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Re: GAME: Word of the Day (WOTD)

Postby Algot Runeman » Fri Nov 27, 2015 8:31 am

psychogeography

Pronunciation: /ˌsʌɪkəʊdʒɪˈɒɡrəfi/
/ˌsʌɪkəʊˈdʒɒɡrəfi/
noun
[mass noun]
1 The study of the influence of geographical environment on the mind or on behaviour: a newly emerging discipline within geography is psychogeography
1.1 [in singular] The geographical environment of a particular location, typically a city, considered with regard to its influence on the mind or on behaviour: the psychogeography of London

Origin
Early 20th century: from psycho- + geography.

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New York might serve as a demonstration of psychogeography. Because EVERYONE wears black, New Yorkers achieve anonymity. Nobody stands out. It is impossible to decide who is carrying a hundred grand of diamonds an who is just headed to the dentist.

[New-to-me "error" message
"The following words in your search query were ignored because they are too common words: psychogeography.
You must specify at least one word to search for. Each word must consist of at least 5 characters and must not contain more than 14 characters excluding wildcards."

Too common? Hmm. I'll take a shot and use the word anyway.
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Re: GAME: Word of the Day (WOTD)

Postby E Pericoloso Sporgersi » Fri Nov 27, 2015 9:55 am

Algot Runeman wrote:psychogeography

Actually this psychogeography reminds me very much of the psychohistory pioneered by Dr. I. Asimov and rigorously developed at Trantor's Imperial University by Prof. Dr. Hari Seldon.

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Re: GAME: Word of the Day (WOTD)

Postby Algot Runeman » Fri Nov 27, 2015 1:02 pm

There is something psycho-illogical about all the psych terms. Add psycho to any term and there you are, a new syndrome. I'm going to refrain from trying my hand at creating any new ones, though. We probably don't need any more. Psychogeographical silence from New England prevails.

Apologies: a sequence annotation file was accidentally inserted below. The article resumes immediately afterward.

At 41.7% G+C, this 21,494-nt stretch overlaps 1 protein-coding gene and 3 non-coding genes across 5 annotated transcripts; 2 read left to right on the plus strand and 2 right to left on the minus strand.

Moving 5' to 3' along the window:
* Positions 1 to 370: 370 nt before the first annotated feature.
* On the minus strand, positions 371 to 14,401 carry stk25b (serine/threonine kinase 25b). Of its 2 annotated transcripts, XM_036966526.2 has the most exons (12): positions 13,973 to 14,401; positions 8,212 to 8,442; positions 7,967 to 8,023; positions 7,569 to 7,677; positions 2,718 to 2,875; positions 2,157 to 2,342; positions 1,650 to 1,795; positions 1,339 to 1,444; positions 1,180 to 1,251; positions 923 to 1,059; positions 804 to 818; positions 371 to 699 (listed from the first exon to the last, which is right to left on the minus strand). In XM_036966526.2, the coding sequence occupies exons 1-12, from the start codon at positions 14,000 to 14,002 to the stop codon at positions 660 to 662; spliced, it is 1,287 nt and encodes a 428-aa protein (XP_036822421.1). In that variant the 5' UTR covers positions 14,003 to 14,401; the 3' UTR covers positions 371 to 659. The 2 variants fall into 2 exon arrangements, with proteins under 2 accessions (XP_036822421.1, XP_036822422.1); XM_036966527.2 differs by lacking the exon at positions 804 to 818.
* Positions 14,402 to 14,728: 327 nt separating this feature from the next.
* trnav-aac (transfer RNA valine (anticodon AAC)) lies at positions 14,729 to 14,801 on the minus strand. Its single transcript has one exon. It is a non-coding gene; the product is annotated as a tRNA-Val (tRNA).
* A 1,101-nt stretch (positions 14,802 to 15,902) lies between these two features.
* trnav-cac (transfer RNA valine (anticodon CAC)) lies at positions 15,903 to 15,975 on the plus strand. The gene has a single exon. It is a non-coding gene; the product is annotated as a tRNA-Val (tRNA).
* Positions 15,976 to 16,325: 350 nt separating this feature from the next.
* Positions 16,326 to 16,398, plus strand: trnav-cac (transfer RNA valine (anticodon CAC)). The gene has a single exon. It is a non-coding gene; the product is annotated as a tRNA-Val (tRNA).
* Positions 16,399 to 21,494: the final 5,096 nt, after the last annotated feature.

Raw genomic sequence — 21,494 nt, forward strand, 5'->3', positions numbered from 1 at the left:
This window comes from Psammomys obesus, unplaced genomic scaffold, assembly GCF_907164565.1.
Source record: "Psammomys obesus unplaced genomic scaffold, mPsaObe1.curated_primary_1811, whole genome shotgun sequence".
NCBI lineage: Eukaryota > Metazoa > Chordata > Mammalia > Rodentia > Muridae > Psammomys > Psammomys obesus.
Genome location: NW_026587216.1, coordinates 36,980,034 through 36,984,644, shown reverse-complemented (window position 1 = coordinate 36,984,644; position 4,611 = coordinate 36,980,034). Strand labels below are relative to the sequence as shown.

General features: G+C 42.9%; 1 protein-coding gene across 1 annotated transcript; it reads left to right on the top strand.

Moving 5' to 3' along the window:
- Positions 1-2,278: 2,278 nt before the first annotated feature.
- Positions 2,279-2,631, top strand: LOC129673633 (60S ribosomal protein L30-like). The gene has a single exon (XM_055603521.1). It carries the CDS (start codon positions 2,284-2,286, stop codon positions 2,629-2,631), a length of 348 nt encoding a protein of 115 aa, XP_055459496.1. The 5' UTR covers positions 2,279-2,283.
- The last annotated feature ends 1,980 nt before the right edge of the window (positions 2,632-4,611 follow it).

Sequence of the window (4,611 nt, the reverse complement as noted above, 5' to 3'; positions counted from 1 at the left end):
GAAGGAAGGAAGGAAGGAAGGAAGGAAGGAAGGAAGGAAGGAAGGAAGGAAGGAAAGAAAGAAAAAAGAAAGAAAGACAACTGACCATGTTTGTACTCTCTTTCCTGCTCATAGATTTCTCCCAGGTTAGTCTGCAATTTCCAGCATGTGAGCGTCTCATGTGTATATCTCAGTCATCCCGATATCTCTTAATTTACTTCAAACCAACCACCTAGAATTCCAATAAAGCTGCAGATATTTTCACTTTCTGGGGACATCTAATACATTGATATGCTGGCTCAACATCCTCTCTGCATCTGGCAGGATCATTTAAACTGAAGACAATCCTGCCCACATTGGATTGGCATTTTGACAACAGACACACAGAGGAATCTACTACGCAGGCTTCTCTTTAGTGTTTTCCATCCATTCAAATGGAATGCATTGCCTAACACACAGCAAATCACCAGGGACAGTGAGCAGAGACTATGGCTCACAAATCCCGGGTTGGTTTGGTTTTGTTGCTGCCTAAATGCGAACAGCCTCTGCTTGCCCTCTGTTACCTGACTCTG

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Re: GAME: Word of the Day (WOTD)

Postby E Pericoloso Sporgersi » Fri Nov 27, 2015 2:47 pm

Algot Runeman wrote:There is something psycho-illogical about all the psych terms. Add psycho to any term and there you are, a new syndrome.

There ought to be a beer named Psychoholic.

Though the one I'm thinking of already has a fitting name!

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Re: GAME: Word of the Day (WOTD)

Postby Algot Runeman » Sat Nov 28, 2015 9:07 am

hepcat

Pronunciation: /ˈhɛpkat/
noun
informal, dated
A stylish or fashionable person, especially in the sphere of jazz or popular music: it’s rock’s most waggish hepcat, on the third of his nine showbiz lives

Origin
1930s: from hep1 + cat1.

Image

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Sadly, Bob was never a hepcat. His accomplishments were in science and sports, well at least through high school.
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Re: GAME: Word of the Day (WOTD)

Postby Algot Runeman » Sun Nov 29, 2015 7:55 am

telic

Pronunciation: /ˈtɛlɪk/
adjective
1 (Of an action or attitude) directed or tending to a definite end.
1.1 Linguistics (Of a verb, conjunction, or clause) expressing purpose.

Origin

Mid 19th century: from Greek telikos 'final', from telos 'end'.

Image

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Let there be no doubt, the telic purpose is to post this word early (if not often) [FULL STOP]
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Re: GAME: Word of the Day (WOTD)

Postby Algot Runeman » Mon Nov 30, 2015 7:16 am

troposphere

Pronunciation: /ˈtrɒpə(ʊ)sfɪə/
/ˈtrəʊpə(ʊ)sfɪə/
noun
The lowest region of the atmosphere, extending from the earth’s surface to a height of about 6-10 km (the lower boundary of the stratosphere).

Origin
Early 20th century: from Greek tropos 'turning' + sphere.

Image
© UC Regents

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Whither Weather

Whether it's a breeze that quakes the leaves
Or some dust which makes you sneeze.
And rain or snow to make you wheeze.
The trusty troposphere delivers these.

There is a spot at the upper limit.
"Thermopause" to keep water in it.
Above just ice, wet to crystals skin it.
Lest parched skin and what's in it.
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Re: GAME: Word of the Day (WOTD)

Postby E Pericoloso Sporgersi » Mon Nov 30, 2015 9:51 am

Algot Runeman wrote:troposphere

My grandpa was intensely interested in only the lower part of the troposphere, and that in a very limited area.
Just the part about as high and wide as where my grandma was standing/sitting/reclining.